DEAR MIKE: I want to install a waist-high railing between the exterior wall of my home and a column on my front porch. The railing has holes at the bottom so that it can be mounted into the concrete, but therein lies my problem. How can I do that? -- Joe C.
DEAR JOE: Securing the railing into the concrete is surprisingly simple: choose an anchoring method, drill a hole and secure the railing.
Mounting something into concrete uses the same principle as that of a toy that I remember. I think it was called Chinese handcuffs, and it was a little tube just large enough so you could stick your index fingers into each end. It was made of a woven bamboo-type material and after you stuck your fingers in and then pulled to get them out, the weave in the handcuffs would stretch and not let go of your fingers. The beauty of this gadget was that as you struggled to remove your fingers, you were defenseless to protect your lunch money. Oh, the horrors of the playground.
Anyway, the hole you drill into the concrete will house a fastener that will expand to hold down the rail. The more you tighten the fastener, the more pressure is exerted against the concrete walls and the tighter the object is held to the concrete.
There are different types of anchors available, each costing around $1. For this project, I would use a "redhead" drop-in anchor.
Place the rail where you want it and mark the locations for the holes. First, drill a hole into the concrete (according to the manufacturer's instructions) with a masonry bit. The quickest way is to use a percussion masonry bit chucked inside of a hammer drill. The hammer drill not only spins the bit to bore the hole, but it simultaneously uses a hammering action while the bit is spinning.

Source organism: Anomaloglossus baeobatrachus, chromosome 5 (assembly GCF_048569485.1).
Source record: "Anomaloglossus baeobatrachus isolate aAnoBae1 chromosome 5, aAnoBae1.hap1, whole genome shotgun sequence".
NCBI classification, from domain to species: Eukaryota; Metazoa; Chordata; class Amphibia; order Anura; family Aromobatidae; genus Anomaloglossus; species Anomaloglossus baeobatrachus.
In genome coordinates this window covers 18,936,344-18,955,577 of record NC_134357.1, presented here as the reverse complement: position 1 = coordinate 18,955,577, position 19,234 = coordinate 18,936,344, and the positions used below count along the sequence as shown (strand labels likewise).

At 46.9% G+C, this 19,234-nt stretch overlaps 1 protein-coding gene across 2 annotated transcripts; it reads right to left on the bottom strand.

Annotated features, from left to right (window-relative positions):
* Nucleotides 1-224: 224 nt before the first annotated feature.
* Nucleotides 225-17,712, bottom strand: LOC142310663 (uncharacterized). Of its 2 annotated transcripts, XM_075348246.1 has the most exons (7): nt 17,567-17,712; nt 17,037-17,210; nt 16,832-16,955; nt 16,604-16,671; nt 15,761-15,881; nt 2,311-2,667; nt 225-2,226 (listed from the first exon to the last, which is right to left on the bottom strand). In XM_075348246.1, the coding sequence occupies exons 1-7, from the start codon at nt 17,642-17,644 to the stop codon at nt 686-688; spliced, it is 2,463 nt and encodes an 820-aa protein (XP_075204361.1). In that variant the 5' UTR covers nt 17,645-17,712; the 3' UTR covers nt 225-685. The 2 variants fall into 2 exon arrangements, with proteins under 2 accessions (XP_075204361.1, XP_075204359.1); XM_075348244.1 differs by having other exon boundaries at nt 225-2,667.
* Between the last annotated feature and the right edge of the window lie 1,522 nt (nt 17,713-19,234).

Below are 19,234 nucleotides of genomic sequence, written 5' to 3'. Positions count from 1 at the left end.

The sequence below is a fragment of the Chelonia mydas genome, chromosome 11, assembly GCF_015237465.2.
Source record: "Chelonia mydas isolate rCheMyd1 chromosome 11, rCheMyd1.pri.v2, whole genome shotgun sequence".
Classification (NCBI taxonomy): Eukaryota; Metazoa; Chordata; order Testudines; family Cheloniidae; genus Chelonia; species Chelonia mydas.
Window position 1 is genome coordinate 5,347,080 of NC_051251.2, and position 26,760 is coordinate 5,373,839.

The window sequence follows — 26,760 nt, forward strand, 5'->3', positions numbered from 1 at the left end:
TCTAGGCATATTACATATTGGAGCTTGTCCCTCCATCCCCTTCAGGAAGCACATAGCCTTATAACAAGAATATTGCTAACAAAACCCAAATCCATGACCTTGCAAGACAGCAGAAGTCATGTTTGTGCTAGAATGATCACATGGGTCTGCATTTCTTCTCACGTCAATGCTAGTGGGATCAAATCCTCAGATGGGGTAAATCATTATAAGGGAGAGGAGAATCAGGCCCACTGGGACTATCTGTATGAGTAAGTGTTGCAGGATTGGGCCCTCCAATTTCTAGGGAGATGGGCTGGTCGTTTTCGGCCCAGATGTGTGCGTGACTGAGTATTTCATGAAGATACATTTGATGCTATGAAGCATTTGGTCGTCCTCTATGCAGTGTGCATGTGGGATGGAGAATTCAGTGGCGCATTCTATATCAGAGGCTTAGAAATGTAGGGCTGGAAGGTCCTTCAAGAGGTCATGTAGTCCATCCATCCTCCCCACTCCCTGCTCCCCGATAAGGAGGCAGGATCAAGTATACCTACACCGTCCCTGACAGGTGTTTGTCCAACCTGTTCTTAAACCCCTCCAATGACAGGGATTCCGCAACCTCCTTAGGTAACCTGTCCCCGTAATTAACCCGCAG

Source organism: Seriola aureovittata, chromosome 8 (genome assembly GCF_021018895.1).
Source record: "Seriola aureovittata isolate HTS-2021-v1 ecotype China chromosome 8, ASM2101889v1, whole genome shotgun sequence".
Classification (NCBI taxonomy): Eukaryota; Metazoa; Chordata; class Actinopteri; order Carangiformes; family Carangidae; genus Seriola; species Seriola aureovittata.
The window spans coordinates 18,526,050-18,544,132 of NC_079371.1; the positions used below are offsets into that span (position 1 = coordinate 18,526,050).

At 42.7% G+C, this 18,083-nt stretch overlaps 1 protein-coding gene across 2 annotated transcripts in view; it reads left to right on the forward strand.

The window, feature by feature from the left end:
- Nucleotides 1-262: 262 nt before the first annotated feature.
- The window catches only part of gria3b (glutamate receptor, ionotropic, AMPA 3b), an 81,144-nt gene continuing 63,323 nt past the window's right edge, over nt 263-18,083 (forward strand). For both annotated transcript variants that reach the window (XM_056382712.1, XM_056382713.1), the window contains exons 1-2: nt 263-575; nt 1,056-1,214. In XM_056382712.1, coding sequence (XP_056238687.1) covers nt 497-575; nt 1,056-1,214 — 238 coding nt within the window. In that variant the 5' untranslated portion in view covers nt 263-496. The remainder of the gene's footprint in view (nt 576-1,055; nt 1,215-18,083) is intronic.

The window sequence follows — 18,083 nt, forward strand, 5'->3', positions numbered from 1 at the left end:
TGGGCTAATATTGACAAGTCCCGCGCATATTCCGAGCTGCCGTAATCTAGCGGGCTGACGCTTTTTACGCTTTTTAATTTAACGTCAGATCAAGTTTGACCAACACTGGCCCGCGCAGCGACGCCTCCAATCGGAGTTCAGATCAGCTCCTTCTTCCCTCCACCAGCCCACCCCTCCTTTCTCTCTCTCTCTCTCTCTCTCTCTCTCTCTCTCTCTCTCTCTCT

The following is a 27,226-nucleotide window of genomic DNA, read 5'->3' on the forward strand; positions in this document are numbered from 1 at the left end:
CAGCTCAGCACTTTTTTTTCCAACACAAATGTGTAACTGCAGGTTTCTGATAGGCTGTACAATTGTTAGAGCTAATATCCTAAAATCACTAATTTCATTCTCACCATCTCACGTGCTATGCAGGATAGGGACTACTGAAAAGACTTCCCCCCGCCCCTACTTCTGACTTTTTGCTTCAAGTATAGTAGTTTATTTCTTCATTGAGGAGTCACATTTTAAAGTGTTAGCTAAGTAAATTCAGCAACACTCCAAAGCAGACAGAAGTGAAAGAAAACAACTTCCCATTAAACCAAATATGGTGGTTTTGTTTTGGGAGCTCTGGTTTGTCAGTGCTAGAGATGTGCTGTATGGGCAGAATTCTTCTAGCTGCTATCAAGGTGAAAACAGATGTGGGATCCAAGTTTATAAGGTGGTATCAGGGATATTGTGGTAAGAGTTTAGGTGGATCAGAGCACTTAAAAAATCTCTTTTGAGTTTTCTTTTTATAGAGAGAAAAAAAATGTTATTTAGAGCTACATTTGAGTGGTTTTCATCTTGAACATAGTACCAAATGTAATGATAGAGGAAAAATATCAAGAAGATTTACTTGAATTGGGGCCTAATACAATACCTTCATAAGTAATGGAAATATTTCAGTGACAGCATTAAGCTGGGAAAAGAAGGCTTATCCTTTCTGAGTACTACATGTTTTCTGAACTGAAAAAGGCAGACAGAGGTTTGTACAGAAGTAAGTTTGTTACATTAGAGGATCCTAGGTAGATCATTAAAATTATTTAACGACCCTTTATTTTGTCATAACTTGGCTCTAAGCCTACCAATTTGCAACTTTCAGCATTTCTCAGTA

Since it doesn't seem like you have a lot of holes to drill, save yourself the expense and just use a regular drill. It'll take longer, but the results will be the same.
Once the holes are drilled, drop in the anchor (You may have to tap it with a hammer.). Now the threads of the anchor are sticking out of the hole. Remove the washer and the nut and set the railing over the threads. Next, replace the washer and the nut on the threads and screw it down. This will draw the anchor toward the hole's opening.
There will be a wedge with a sleeve at the bottom of the anchor, and as the wedge draws into the sleeve, the sleeve wedges against the inside of the hole locking it into place.
You could also use a lead shield, which is pretty much the same story as the drop-in anchor except that you attach the railing by screwing a bolt into the lead shield from the top.
There are also "tapcon" anchors, which look like regular screws with double threads. These anchors are smaller by comparison, and consequently so are the holes you'll drill. Depending upon how deep you imbed them into the concrete, these anchors can withstand pullout in excess of 1,800 pounds with a shear strength of more than 1,600 pounds. Now that's slick.